Interestingly, they did some analyses of responses based on who the respondent was supporting, and the differences are striking. While 71% of Clinton supporters had "a lot" of confidence that the votes would be counted properly, only 19% of Trump supporters said the same. Relatedly, only 7% of Clinton supporters said vote fraud happened "a lot" versus 42% of Trump supporters. (Maybe because some of the recent cases of voter fraud reported in the media have been by Trump supporters?) 86% of Clinton supporters, and 63% of Trump supporters, said they would accept the results of the election. Trump supporters are also more likely to support poor sportsmanship - only 36% said it was important for the losing candidate to publicly acknowledge the winner, compared to 77% of Clinton supporters.
Despite the fact that the Trump supporters seem to be buying Trump's rhetoric that the election is rigged, and see no reason Trump needs to shake hands and say "Good game," 41% said Trump's candidacy was bad for the Republican party and 85% perceive the Republican party as divided. Only 17% of Democrats felt Clinton's candidacy was bad for the party, and 73% view the party as united. Follow-up interviews were conducted to better understand these results:
Republicans cannot even agree on who is to blame for the division, though they largely believe Mr. Trump has been the impetus for the breach, according to some follow-up interviews.Ms. Reinhardt clearly has a word salad translator, because I can't figure out half of Trump's positions from his run-on, stream-of-consciousness answers. So anyone who finds Trump as incoherent as me should give Ms. Reinhardt a call.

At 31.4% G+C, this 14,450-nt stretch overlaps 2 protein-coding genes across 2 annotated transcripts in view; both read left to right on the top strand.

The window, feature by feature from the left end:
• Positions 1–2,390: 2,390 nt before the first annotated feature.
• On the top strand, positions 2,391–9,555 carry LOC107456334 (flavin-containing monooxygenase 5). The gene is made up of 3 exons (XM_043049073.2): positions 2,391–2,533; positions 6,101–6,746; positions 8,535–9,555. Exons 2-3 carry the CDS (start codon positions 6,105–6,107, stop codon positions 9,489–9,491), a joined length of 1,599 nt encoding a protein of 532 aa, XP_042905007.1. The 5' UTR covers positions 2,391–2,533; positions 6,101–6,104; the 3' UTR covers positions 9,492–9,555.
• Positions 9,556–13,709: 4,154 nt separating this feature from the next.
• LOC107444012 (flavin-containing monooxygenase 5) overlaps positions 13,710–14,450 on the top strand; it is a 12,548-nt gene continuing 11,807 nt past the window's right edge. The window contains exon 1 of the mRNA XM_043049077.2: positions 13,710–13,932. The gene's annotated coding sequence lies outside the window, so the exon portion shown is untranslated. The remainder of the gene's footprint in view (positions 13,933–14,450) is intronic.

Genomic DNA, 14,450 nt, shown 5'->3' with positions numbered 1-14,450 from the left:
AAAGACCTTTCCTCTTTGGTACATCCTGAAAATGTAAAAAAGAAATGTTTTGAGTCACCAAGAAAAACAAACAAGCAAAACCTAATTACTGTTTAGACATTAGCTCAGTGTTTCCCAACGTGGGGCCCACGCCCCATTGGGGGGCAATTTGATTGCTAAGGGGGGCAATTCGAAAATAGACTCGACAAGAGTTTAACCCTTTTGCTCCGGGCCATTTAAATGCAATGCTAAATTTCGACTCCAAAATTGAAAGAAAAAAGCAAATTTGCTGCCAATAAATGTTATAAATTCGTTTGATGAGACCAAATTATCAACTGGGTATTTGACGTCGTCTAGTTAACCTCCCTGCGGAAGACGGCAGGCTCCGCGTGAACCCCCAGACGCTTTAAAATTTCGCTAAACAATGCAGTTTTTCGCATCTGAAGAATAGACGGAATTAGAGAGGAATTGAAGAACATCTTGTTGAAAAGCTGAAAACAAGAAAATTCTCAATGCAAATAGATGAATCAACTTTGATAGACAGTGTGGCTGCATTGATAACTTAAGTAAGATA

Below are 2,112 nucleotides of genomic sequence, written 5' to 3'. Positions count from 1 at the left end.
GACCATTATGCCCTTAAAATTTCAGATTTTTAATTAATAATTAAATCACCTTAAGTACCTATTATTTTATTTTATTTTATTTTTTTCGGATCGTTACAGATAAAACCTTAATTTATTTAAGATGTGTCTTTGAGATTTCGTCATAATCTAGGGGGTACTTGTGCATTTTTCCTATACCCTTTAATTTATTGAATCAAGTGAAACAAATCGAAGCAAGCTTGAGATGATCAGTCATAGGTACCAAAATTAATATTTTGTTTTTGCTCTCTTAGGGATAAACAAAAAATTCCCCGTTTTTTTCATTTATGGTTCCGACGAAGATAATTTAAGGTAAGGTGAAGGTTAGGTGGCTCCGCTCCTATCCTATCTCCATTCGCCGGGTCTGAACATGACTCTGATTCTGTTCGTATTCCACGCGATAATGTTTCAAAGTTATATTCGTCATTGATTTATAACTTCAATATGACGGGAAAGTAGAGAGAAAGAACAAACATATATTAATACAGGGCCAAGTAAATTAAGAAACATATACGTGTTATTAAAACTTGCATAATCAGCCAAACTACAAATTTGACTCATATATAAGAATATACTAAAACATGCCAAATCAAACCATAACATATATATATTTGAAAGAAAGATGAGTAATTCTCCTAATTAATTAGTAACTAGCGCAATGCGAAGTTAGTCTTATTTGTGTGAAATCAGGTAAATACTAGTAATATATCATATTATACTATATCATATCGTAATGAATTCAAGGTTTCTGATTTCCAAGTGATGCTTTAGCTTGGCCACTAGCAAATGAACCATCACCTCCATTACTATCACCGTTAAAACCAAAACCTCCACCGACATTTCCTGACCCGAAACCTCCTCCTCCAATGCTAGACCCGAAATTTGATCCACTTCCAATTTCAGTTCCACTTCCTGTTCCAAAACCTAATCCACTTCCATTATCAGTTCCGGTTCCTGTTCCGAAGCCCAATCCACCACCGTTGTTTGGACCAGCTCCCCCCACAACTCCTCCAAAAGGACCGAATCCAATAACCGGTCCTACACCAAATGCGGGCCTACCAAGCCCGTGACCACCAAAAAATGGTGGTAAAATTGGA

“I think Donald Trump has definitely divided the party,” said Sheila Wagner, 79, a Republican from Redmond, Wash. She said she had already marked her ballot for Mrs. Clinton, adding: “When he first declared he was going to run, I thought it was a joke. I just couldn’t believe anyone would favor him.”
Yet other Republicans point the finger at Republicans who have refused to support Mr. Trump.
“The old school, quote unquote, the Bushes, the people who have been around a long time, aren’t supporting Trump, and that’s creating division,” said Nora Reinhardt, 66, a farmer from Holt, Mo. “Some Republicans, because of comments Trump has made, which I grant are uncouth and certainly not politically correct, have found they can’t support him, although I think some of those people are coming around at this point.”
She said she was supporting Mr. Trump because she agreed with his policy positions.
I wonder who would be less divisive for the Republican party, Trump, or the shrieking white-hot ball of pure rage (or is this a trick question?):